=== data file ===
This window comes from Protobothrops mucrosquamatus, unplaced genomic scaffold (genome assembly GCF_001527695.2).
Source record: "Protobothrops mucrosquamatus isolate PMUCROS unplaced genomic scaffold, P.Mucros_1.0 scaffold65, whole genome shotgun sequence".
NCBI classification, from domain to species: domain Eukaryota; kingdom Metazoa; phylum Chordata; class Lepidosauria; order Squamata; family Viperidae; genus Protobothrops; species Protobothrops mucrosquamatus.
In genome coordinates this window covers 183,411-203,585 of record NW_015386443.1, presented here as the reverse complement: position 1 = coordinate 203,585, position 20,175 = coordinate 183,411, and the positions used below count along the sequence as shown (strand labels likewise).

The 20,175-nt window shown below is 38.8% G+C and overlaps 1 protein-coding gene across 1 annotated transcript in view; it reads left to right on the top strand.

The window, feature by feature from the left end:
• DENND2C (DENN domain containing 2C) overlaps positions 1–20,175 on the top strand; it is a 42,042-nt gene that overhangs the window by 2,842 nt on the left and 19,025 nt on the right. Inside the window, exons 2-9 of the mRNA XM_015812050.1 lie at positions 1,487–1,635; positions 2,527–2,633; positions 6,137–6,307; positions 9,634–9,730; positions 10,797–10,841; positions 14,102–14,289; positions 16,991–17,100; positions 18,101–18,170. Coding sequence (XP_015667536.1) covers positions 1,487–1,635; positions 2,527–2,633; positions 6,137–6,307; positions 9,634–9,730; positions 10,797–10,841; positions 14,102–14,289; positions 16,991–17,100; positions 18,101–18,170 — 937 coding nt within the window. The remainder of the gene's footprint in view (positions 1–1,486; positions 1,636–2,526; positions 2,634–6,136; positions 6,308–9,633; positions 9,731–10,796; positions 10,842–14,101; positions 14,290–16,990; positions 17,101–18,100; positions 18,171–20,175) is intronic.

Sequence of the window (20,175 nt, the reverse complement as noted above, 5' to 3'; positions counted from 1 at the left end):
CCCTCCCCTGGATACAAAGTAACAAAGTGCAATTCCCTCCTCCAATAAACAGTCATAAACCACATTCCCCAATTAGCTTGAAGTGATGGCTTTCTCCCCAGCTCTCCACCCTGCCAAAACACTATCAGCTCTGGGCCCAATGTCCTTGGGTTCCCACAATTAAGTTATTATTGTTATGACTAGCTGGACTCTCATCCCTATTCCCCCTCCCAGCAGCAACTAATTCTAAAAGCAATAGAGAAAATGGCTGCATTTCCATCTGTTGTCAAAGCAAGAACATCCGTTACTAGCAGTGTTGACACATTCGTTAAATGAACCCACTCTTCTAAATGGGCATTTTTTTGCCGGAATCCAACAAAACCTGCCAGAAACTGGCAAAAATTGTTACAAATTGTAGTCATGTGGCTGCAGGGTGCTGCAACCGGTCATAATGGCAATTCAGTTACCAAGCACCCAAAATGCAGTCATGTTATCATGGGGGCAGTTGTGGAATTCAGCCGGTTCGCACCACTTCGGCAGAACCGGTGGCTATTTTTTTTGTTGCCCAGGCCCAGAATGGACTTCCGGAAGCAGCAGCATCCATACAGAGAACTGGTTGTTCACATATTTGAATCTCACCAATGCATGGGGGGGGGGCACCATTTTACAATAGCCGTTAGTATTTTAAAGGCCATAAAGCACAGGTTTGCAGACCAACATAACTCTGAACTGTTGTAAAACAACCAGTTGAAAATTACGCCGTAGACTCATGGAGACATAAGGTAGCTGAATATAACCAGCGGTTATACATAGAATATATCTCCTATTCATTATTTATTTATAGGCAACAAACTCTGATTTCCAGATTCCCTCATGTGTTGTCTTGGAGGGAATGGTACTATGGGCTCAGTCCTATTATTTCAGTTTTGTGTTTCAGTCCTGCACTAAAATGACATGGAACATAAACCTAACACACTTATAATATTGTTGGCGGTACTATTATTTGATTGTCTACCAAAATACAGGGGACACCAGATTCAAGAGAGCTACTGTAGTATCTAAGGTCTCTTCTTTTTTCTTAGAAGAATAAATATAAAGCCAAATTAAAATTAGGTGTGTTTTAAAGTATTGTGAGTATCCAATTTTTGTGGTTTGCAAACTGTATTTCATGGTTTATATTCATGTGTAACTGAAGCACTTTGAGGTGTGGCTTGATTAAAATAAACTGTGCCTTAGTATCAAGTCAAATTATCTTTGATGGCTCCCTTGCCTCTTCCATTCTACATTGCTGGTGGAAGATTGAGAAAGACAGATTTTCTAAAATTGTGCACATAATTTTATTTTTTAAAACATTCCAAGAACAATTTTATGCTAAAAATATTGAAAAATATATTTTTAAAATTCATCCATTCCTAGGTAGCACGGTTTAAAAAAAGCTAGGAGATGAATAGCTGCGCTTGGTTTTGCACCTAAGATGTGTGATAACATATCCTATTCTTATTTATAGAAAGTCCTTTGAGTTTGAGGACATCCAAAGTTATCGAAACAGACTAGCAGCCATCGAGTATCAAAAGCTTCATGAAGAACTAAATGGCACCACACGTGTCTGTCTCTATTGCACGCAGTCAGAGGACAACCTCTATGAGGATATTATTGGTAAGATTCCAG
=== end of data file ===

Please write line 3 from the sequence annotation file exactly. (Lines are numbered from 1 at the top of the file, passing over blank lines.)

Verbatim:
NCBI classification, from domain to species: domain Eukaryota; kingdom Metazoa; phylum Chordata; class Lepidosauria; order Squamata; family Viperidae; genus Protobothrops; species Protobothrops mucrosquamatus.